The Art Newspaper 13 April 2004
Fourteen Old Master and Impressionist paintings stolen by the Nazis from Jewish owners in France and now in French museums have been offered to Israel in what could be the first in a series of French loans of Nazi-looted art. A further list containing hundreds of other works of art confiscated by the Nazis and available for long-term loan to Israel is reportedly being prepared by the French National Museum Authority (RMN).
An unresolved hurdle has delayed the deal for several years. This is the French insistence that legislation be passed by the Knesset, the Israeli Parliament, protecting paintings on loan from ownership claims made in Israel.
French officials met with their Israeli counterparts last month in an effort to negotiate a solution to the problem. They say that this could now be imminent.
A representative of the French Embassy in Tel Aviv told The Art Newspaper “both sides have a strong desire to find a resolution. It is likely that the law will soon be passed.”
The Art Newspaper has seen a leaked list of the 14 paintings (right), the value of which is collectively estimated at tens of millions of dollars. It includes works by Monet, Sisley, and Henri Fantin-Latour among others, some from the collection of the Louvre and the Musée d’Orsay.
The paintings were selected by Israel from a list of 2,000 works of art recovered from the Nazis and retained by France. Of the 100,000 works estimated to have been confiscated by the Nazis in France, 61,233 were rescued and subsequently returned to their original owners or sold at auction. In 1949 2,000 works which remained with the French State were designated as the Musée Nationaux Recuperation and “provisionally” entrusted to the management of the Direction des Musées de France. Distributed around French museums, these works were largely forgotten until 1997, when a secret report about them prepared by the French State Ombudsman two years earlier was leaked to the press.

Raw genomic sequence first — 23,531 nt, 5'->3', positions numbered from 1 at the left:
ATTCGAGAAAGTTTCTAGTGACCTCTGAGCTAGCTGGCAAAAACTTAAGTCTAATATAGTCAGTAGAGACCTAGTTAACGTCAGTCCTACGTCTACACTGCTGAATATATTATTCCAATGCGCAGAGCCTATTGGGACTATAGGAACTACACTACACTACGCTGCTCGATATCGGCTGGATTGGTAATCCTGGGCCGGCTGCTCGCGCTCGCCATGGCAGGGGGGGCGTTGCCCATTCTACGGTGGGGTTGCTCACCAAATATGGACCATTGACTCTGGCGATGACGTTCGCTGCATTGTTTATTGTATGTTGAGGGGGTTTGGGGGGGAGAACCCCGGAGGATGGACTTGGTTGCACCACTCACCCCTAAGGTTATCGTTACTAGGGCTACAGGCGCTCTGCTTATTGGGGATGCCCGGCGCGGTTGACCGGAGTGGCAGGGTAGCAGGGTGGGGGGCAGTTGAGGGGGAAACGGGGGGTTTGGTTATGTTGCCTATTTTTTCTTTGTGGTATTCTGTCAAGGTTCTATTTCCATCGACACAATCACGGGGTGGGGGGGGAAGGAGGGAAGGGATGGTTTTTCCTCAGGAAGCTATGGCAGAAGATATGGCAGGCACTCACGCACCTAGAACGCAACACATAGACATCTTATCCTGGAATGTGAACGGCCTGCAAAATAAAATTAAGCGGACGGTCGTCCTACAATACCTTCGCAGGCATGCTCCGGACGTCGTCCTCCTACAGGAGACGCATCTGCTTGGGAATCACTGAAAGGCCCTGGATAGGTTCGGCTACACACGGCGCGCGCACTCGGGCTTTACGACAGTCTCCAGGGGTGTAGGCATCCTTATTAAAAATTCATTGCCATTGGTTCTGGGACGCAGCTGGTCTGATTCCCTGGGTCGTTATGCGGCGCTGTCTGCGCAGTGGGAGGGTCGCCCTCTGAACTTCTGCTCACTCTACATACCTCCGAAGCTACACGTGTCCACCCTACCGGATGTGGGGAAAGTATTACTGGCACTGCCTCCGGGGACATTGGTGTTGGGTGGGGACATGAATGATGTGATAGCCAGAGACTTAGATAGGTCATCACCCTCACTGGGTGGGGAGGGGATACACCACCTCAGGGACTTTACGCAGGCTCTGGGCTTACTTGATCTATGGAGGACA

A furore in the French Jewish community followed and Prime Minister Alain Juppé then instructed the Chairman of the Economic and Social Council, Jean Mattéoli, to assess the issue of plundered property.
The scandal was heightened by the revelation that as well as being held in museums across France many of the works were hanging in private government offices and apartments.
The idea to send art on loan to Israel was first suggested by Mr Mattéoli in 2000.
The paintings under discussion
1) Hippolyte Belange, “Scene galante”, (Louvre, Paris);
2) Peter Binoit, “Still-life with dish, fruit and glasses”, (Louvre);
3)Henri Fantin-Latour, “Flowers and fruit”, (Musée d’Orsay, Paris);
4) Pierre Gobert, “Woman in costume holding a mask”, (Musée Beaux-Arts, Rennes);
5) Stanislas Lepine, “Riverbanks”, (Musée d’Art et d’Industrie, Saint-Etienne);
6) Claude Monet, “Field with poppies”, (Musée Beaux-Arts, Rouen);
7)Claude Monet, “Still-life with pheasant”, (Musée Beaux-Arts, Rouen);
8) Pierre-August Renoir, “Still-life with apples”, (Musée des Beaux-Arts et d’Histoire naturelle, Valence);
9) Phillipe Rousseau, “Still-life with oysters and a glass of wine”, (Musée Jules Cherét, Nice);
10) Alfred Sisley “The avenue of poplars in the outskirts of Moret-sur-Loing”, (Musée Jean Cherét, Nice);
11) Alfred Sisley, “The road to Petits-Près à By: stormy weather”, (Musée Jules Cherét, Nice);
12) Floris van Schooten, “Still-life with ham”, (Louvre);
13) Vandelen, “Interior of a palace”, (Musée Denys-Puech, Rodez);
14) Maethias Withoos, “Still-life”, (Musée de l’Ain). http://www.theartnewspaper.com/news/article.asp?idart=11628